my passion for research and my love of teaching.

Question: The National Institute of Health is supporting your breast cancer research. What projects are you and your undergraduate students studying?

Louie: Another aspect of my research is looking at environmental contaminants and their role in breast cancer. I specifically focus on heavy metals, such as cadmium, nickel, and mercury; all of these chemicals contaminate our soil, water, and air. Cadmium is a contaminant found in cigarette smoke. My lab is trying to figure out what their role is and how it affects breast cancer. Over prolonged time, people develop resistance to the drug Tamoxifen, which is used in breast cancer treatment. One aspect of my research is to understand how that occurs and maybe identify pathways for pharmaceutical companies to develop drugs against this resistance.

Question: You are involved with several non-profit organizations, including Search for the Cause and Teens for Safe Cosmetics. Why is community outreach an important aspect of your work?

Louie: We must keep the community informed of the advances in breast cancer research because this is a disease that impacts so many people. Teens for Safe Cosmetics is trying to promote greener cosmetics because there are potentially harmful chemicals in cosmetics. We want to educate the younger teens and also get scientific data to back up the teen group’s campaign. My university students can serve as mentors to these younger scientists, so we create a dynamic learning environment.

Question: Why is research an important aspect of your teaching?

Louie: We use research to train students to think scientifically. When an experiment works, it adds a different depth to learning. You read the book, and yes, DNA is a double helix. When you actually go into the lab and show students something they’ve seen in the book, they can visualize it and get a different experience.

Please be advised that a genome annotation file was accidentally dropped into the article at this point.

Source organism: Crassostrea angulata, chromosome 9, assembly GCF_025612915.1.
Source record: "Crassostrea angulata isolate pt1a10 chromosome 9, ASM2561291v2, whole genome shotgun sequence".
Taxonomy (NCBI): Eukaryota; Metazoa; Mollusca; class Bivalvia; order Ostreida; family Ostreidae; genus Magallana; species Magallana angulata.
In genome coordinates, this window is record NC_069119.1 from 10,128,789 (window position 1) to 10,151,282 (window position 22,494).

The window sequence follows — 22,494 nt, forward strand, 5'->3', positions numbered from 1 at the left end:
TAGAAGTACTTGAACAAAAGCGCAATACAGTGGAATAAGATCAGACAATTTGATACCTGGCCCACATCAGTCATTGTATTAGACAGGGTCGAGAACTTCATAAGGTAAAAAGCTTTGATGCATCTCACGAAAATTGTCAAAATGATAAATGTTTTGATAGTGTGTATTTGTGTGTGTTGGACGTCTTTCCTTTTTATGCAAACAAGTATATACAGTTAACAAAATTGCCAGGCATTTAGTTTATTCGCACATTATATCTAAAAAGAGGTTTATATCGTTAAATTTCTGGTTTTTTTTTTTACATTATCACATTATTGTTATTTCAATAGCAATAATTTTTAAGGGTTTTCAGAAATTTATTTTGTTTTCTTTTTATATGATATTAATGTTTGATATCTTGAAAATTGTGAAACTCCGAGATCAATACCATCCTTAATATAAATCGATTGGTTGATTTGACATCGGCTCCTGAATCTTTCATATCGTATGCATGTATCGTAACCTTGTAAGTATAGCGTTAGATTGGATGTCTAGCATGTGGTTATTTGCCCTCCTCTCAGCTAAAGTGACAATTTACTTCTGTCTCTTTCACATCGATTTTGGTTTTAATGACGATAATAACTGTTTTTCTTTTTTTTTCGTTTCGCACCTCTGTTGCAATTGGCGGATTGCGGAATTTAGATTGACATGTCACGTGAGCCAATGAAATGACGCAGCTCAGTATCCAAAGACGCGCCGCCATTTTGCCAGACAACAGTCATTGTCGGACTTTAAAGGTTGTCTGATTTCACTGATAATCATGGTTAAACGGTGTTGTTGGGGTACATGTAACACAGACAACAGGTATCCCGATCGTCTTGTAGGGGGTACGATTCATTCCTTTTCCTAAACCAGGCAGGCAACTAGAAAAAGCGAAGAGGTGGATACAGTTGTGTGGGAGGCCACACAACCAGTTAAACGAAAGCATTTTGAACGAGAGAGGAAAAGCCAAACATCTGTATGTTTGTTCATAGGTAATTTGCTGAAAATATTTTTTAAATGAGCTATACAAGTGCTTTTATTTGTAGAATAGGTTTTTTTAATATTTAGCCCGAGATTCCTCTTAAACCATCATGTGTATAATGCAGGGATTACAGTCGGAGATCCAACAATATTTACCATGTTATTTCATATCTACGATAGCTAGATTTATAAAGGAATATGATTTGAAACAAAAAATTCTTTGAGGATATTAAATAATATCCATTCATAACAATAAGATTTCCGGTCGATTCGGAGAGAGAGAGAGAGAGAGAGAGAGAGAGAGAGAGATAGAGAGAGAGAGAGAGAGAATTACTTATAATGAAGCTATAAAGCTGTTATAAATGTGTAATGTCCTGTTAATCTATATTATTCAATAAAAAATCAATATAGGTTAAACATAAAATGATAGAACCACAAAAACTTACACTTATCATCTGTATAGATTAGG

Souresh AppavooSURESH APPAVOO
Associate Professor
School of Education
Director Center for Diversity Initiatives

Appavoo teaches courses on education and culture, cultural pluralism, and leadership and change in the School of Education. His areas of specialization include international and multicultural education, critical and cross-cultural pedagogy, equity and diversity in higher education.

Question: What role does culture play in the preparation of tomorrow’s teachers and educators?

Appavoo: Teaching and learning are one of the most intense cultural activities that we can participate in. It is an arena of possibility for students and teachers to develop relationships that reveal the world more completely together, rather than singularly apart. What we teach and what we learn is influenced by what our cultural values, beliefs, and attitudes deem are important, meaningful and necessary for our success and survival. In any diverse society, learning to be culturally versatile has to be both a source for and a function of formal education.

Question: What is the connection between learning and culture?

Appavoo: How we learn, what we learn, why we learn, where we learn and when we learn is informed and influenced by culture. Culture and learning are both dynamic and simultaneous processes. What is interesting is that we are not initially culturally aware that learning itself is a cultural process and this is why we often feel that our way of doing things is the only right way. So while there are individual cultural nuances, we often perform our culture as a reflection of our socializations. It’s only when we encounter cultural difference that we learn to test our cultural socializations and begin to learn multiple cultural roles.

Question: You serve dual roles, as an Associate Professor of Education and the Director of the Center for Diversity Initiatives at Dominican. How do you synthesize the two roles in your work?